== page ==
April 2011
Volume 52, Issue 14
Free
ARVO Annual Meeting Abstract  |   April 2011
Small Animal Laser-induced Focal Injury Model for Traumatic Optic Neuropathy
Author Affiliations & Notes
  • Ryan A. McClure
    Ophthalmic Biophysics Center,
    Bascom Palmer Eye Institute, University of Miami School of Medicine, Miami, Florida
    Biomedical Optics and Laser Laboratory, Department of Biomedical Engineering, University of Miami College of Engineering, Coral Gables, Florida
  • Ying Hu
    Bascom Palmer Eye Institute, University of Miami School of Medicine, Miami, Florida
  • Eleut Hernandez
    Bascom Palmer Eye Institute, University of Miami School of Medicine, Miami, Florida
  • William Lee
    Ophthalmic Biophysics Center,
    Bascom Palmer Eye Institute, University of Miami School of Medicine, Miami, Florida
  • Fabrice Manns
    Ophthalmic Biophysics Center,
    Bascom Palmer Eye Institute, University of Miami School of Medicine, Miami, Florida
    Biomedical Optics and Laser Laboratory, Department of Biomedical Engineering, University of Miami College of Engineering, Coral Gables, Florida
  • John Guy
    Bascom Palmer Eye Institute, University of Miami School of Medicine, Miami, Florida
  • David Tse
    Bascom Palmer Eye Institute, University of Miami School of Medicine, Miami, Florida
  • Footnotes
    Commercial Relationships  Ryan A. McClure, None; Ying Hu, None; Eleut Hernandez, None; William Lee, None; Fabrice Manns, None; John Guy, None; David Tse, None
  • Footnotes
    Support  Department of Defense award DAMD W81XWH-09-1-0675; NIH Center Grant P30EY14801; Research to Prevent Blindness; Q-LAS benevolently loaned by A.R.C. lasers
Investigative Ophthalmology & Visual Science April 2011, Vol.52, 4673. doi:
  • Views
  • Share
  • Tools
    • Alerts
      ×
      This feature is available to authenticated users only.
      Sign In or Create an Account ×
    • Get Citation

      Ryan A. McClure, Ying Hu, Eleut Hernandez, William Lee, Fabrice Manns, John Guy, David Tse; Small Animal Laser-induced Focal Injury Model for Traumatic Optic Neuropathy. Invest. Ophthalmol. Vis. Sci. 2011;52(14):4673.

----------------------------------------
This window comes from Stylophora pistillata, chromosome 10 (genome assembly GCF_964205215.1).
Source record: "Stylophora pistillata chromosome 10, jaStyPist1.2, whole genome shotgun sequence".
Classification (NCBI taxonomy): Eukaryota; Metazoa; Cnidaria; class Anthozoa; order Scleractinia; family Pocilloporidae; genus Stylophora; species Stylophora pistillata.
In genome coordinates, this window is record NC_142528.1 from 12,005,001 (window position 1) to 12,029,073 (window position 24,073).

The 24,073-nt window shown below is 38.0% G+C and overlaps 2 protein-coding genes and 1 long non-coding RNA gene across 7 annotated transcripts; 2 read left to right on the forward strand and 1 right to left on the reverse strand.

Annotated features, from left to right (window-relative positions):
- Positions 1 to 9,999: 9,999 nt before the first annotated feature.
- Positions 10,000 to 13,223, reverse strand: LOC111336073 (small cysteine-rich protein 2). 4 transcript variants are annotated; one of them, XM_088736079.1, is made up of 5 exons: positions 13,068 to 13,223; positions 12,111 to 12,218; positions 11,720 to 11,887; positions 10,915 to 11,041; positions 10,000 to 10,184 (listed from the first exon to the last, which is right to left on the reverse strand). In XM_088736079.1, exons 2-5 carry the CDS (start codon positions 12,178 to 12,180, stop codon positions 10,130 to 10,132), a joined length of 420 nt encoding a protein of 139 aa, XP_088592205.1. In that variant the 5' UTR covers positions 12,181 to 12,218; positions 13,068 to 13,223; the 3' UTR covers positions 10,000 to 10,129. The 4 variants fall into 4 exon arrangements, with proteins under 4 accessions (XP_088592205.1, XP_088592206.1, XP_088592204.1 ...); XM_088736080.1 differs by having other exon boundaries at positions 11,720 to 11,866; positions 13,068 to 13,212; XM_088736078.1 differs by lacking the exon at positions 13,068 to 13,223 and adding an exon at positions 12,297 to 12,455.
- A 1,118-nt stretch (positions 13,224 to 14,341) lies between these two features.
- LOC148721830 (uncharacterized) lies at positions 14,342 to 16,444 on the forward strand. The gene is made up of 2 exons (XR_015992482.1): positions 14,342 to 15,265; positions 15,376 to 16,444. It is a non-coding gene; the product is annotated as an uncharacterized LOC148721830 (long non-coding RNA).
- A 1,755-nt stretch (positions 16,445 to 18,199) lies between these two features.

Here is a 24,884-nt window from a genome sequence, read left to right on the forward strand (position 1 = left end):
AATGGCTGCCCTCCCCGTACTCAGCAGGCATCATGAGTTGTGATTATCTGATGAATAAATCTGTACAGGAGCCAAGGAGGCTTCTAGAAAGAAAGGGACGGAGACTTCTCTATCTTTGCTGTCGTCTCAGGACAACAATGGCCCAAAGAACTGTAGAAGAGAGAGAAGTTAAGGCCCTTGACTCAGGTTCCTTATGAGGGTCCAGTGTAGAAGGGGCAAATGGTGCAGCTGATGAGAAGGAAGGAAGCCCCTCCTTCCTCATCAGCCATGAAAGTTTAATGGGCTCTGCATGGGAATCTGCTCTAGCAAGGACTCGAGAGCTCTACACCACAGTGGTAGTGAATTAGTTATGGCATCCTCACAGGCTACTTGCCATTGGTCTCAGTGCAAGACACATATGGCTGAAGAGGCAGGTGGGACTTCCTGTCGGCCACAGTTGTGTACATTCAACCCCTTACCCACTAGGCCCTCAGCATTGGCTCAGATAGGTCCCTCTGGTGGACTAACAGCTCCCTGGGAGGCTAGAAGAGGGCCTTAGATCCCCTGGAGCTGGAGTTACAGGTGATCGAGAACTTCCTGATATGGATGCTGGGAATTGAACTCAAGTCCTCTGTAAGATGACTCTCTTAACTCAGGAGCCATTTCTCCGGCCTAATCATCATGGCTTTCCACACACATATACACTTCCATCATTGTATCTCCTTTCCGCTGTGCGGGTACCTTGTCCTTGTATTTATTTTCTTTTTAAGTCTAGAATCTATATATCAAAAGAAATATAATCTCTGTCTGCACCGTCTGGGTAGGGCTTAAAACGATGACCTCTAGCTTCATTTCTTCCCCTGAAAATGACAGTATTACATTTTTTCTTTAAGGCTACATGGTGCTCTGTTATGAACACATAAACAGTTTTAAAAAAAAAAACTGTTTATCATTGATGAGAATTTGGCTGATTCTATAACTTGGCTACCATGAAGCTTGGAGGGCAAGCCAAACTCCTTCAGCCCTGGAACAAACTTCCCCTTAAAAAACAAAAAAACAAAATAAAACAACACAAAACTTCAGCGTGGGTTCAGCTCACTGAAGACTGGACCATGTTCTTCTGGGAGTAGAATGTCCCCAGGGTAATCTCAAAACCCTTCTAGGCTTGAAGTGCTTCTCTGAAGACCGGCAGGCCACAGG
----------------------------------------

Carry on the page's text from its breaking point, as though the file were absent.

Download citation file:


      © ARVO (1962-2015); The Authors (2016-present)

      ×
  • Supplements
Abstract

Purpose: : To develop an in vivo mouse model for Traumatic Optic Neuropathy (TON) using ab externo laser-induced acoustic transients to produce focal optic nerve lesions.

Methods: : The optic nerve of four mice were surgically exposed and irradiated with a Q-switched Nd:YAG laser using two different delivery systems: 1) A custom-build free-space delivery system coupled to an operation microscope and 2) a commercial fiber-optic laser beam delivery system (Q-LAS, A.R.C. Laser, Nuremberg, Germany). The free-space system uses a Q-switched Nd:YAG laser (8ns pulse duration, Brilliant 50, Quantel, Les Ulis, France) in combination with a green aiming beam. The Nd:YAG laser beam is focused in the focal plane of the operation microscope into a 50µm diameter spot to produce a direct photoacoustic effect on the optic nerve. The A.R.C Q-LAS delivers the treatment beam through a special contact fiber optic probe containing a titanium target. Irradiation of the titanium target produces an acoustic shockwave, which is transmitted to the optic nerve. The amplitude of the acoustic transients in water was measured using a custom-design calibration chamber containing an ultrasonic immersion transducer (V3194, 100MHz, Olympus, Waltham, MA, USA). After treatment the animals were euthanized and the optic nerve was dissected and prepared for histological analysis to assess laser-induced damage.

Results: : Both laser beam delivery systems produced controllable energy dependent acoustic transients in water. The Q-LAS produced no visible damage to the optic nerve during or after the treatment at the gross anatomical level. The free-space system produced visible damage at energies above 50mJ. At energies below visible damage threshold, histological analysis showed superficial damage to the target tissue limited to the dural sheath. No visible damage to the internal structures was observed.

Conclusions: : The study demonstrates the feasibility of controlled focal optic nerve injury using laser-induced acoustic transients. This method can serve as an alternate to crush injury models.

Keywords: optic nerve • trauma • laser 
×
×

This PDF is available to Subscribers Only

Sign in or purchase a subscription to access this content. ×

You must be signed into an individual account to use this feature.

×